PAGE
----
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Slide-umentation

While management consulting has pioneered many advances in business management, the industry is responsible for perpetuating many, of what I consider to be, horrific business sins. One of the most egregious and widespread of management consulting offenses is the practice of slide-umentation, a term I first heard while conversing with Eric, which refers to the use of Microsoft PowerPoint as the dominant form of documentation.

Slide-umentation is horrible for the following five reasons:

  1. PowerPoint leads to bad presentation style. By now, everyone has experienced a horrific PowerPoint presentation, whether as a student or as a professional. While the blame ultimately lies with the presenter, you can probably trace many bad presentation habits to PowerPoint. Too many presenters fail to engage the audience and instead stare or read off of slides, thinking either that gimmicky transitions or overused clipart will create a presence that they lack or that effective presenting involves constructing slides which contain all the possible information and then regurgitating it live.
  2. PowerPoint leads to bad presentation content. The use of PowerPoint creates a wall separating the presentation itself (i.e. standing up and delivering it) from the creation of the presentation (i.e. typing and laying it out on your computer). People thus tend to do both miserably — they create presentations which can neither be read as documents (poor content choice and layout) nor presented (inclusion of too much information in some places and too little). How many times have you seen a PowerPoint presentation that had both a slide that had so much text it was size 10 font and another slide that was written as bullet-ed incomplete and incoherent nonsense?
  3. PowerPoint leads to bad design. What percentage of PowerPoint presentations do you think of as laid out beautifully? The software is misused as a lazy-man’s publishing software and typesetting package — its presentation design software. End of story. People need to stop treating the software like it can lay out magazines or edit picture albums.
  4. There are superior alternatives to PowerPoint as a means of documentation. Results and findings ought to be well-documented. The thoughts should be complete, the assumptions laid bare, and the analyses should be linked to or described in a way such that the reader understands and can, if realistic and necessary, re-do them. Figures should be presented where they are supposed to be as complete entities on their own. These are basic concepts which make written documents easy to read for understanding. PowerPoint doesn’t let you document complete thoughts. It doesn’t let you explain all your assumptions or your analysis. It doesn’t present figures as complete entities, but as graphical trinkets to be included for show. I’m partial to LaTeX as a means of beautifully typesetting and organizing my findings (i.e. my thesis and various semester research modules), but its simple and just as effective to use a Word Processor like Microsoft Word or a layout tool such as Adobe’s InDesign.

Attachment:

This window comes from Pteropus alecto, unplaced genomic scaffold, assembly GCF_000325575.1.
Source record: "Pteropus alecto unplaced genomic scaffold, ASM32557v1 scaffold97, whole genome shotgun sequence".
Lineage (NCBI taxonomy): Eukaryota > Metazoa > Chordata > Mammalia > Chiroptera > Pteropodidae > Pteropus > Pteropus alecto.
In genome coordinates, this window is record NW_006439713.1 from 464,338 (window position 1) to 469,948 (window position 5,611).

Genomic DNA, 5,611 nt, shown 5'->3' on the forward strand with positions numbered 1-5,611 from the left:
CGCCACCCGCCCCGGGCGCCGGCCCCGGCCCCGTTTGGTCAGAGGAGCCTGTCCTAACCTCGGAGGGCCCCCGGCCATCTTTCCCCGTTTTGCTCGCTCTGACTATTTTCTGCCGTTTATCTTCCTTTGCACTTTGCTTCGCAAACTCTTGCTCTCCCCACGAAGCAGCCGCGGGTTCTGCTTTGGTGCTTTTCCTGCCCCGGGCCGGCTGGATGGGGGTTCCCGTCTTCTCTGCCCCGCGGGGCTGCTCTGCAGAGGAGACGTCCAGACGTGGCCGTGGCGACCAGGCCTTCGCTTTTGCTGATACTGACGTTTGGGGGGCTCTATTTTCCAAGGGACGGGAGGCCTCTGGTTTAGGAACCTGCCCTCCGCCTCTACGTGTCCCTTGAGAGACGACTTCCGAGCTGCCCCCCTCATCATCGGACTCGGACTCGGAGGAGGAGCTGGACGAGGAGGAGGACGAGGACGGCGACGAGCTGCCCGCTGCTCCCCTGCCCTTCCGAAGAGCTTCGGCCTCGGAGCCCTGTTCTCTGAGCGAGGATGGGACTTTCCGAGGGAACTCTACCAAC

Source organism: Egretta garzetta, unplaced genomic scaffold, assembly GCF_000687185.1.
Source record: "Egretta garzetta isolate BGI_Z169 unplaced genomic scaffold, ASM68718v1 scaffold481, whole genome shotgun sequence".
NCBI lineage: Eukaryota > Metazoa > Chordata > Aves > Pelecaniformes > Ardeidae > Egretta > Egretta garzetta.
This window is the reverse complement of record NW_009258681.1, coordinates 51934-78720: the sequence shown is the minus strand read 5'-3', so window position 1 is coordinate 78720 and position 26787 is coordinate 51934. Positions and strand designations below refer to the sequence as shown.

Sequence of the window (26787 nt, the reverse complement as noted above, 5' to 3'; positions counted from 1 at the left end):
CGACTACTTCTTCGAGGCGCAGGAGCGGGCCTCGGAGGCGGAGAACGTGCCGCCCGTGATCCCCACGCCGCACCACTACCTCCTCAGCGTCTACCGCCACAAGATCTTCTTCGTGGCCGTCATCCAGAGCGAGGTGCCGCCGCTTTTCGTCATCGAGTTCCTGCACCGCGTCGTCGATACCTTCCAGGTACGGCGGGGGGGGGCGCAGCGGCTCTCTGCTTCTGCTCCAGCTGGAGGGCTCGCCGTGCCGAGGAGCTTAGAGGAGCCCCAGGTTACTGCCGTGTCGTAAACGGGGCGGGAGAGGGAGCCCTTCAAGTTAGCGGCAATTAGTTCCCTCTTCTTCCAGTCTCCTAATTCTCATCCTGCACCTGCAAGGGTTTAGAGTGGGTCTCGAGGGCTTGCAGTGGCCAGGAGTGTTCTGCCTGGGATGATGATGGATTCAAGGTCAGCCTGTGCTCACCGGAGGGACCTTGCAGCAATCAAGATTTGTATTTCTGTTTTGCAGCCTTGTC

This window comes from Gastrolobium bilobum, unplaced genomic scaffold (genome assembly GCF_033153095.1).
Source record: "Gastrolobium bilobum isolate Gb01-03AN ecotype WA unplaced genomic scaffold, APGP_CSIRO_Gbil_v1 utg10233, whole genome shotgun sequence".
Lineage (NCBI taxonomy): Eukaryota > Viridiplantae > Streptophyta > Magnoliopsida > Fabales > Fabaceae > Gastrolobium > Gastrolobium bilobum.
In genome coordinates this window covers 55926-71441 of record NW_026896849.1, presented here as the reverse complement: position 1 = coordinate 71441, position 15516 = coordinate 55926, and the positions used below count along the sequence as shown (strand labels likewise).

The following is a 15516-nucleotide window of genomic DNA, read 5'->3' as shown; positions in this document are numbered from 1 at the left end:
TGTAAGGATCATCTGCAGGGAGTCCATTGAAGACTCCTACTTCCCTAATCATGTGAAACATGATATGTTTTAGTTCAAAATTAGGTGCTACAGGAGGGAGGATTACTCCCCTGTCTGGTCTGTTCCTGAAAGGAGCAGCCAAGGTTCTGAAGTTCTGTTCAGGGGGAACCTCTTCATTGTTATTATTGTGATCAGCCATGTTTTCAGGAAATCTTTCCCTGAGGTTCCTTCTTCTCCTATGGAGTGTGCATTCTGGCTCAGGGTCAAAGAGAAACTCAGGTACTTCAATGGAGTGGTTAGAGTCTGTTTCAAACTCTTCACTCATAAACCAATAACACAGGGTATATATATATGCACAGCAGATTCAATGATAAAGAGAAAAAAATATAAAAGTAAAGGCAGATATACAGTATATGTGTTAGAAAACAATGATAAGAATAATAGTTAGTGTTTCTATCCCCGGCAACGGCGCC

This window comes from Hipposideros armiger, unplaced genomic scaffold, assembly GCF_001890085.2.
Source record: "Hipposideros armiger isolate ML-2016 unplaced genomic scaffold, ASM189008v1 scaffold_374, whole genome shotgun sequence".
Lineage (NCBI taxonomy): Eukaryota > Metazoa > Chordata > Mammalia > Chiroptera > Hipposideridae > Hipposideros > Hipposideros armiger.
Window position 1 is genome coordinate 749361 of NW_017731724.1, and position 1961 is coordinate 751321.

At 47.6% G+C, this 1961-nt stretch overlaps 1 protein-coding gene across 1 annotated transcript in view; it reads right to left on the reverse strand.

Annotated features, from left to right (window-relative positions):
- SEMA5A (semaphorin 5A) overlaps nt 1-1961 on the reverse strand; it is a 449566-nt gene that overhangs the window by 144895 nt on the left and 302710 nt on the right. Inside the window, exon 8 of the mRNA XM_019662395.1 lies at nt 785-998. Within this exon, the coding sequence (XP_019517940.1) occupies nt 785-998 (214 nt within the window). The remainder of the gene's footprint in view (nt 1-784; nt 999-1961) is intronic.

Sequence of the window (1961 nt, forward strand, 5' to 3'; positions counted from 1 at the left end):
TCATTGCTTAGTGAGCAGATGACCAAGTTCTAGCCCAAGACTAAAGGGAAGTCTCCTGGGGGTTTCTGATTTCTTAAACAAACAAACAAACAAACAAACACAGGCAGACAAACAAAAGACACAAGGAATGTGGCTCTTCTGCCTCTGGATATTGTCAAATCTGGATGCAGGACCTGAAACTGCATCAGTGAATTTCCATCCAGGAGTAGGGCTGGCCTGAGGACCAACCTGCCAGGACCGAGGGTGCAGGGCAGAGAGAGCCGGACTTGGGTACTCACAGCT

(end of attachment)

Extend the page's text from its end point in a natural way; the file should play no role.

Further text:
5. Slide-umentation snowballs into more bad presentations and more bad content. Why slide-ument at all? The most likely reason is that the executives at the client company are probably hoping to directly cannibalize slide-uments for their own presentations to their own bosses, staff, shareholders, and boards. If this isn’t a vicious cycle, I don’t know what is.

It’s a shame that I’m such a big fan of design and presentation improvement blog Presentation Zen (which recently put up a very fascinating piece on the impact of the now 20-years-old PowerPoint) and the work of design guru Edward Tufte — both big and vocal advocates against the use of PowerPoint. The career choice I’ve made seems to work against my learned revulsion to PowerPoint presentations.

But, in the hopes that one day I might actually have some say or that some management consultant with clout actually reads this, my own two cents on how consultants ought to use PowerPoint and present findings to their clients:

  1. Use PowerPoint only for elegantly crafted and well-delivered presentations.
  2. Document your findings and results with LaTeX.

Published in Blog

6 Comments

  1. […] over three years ago, I entered the world of management consulting. Yesterday was my last day. In true consultant fashion, I sent the office a slide-as-farewell-email and enjoyed a few glasses of wine and a few bottles of […]

  2. […] about a year of slide-umentation, it’s nice to finally see a business person use slides the way they were meant to be used. […]

  3. […] I’ve been asked that question many times — and the only answer I have is that we do whatever is needed to help solve management’s problems. But that’s always felt like a cop-out to me — because realistically speaking, everything we’re doing is either to make or edit some sort of Powerpoint slide. […]

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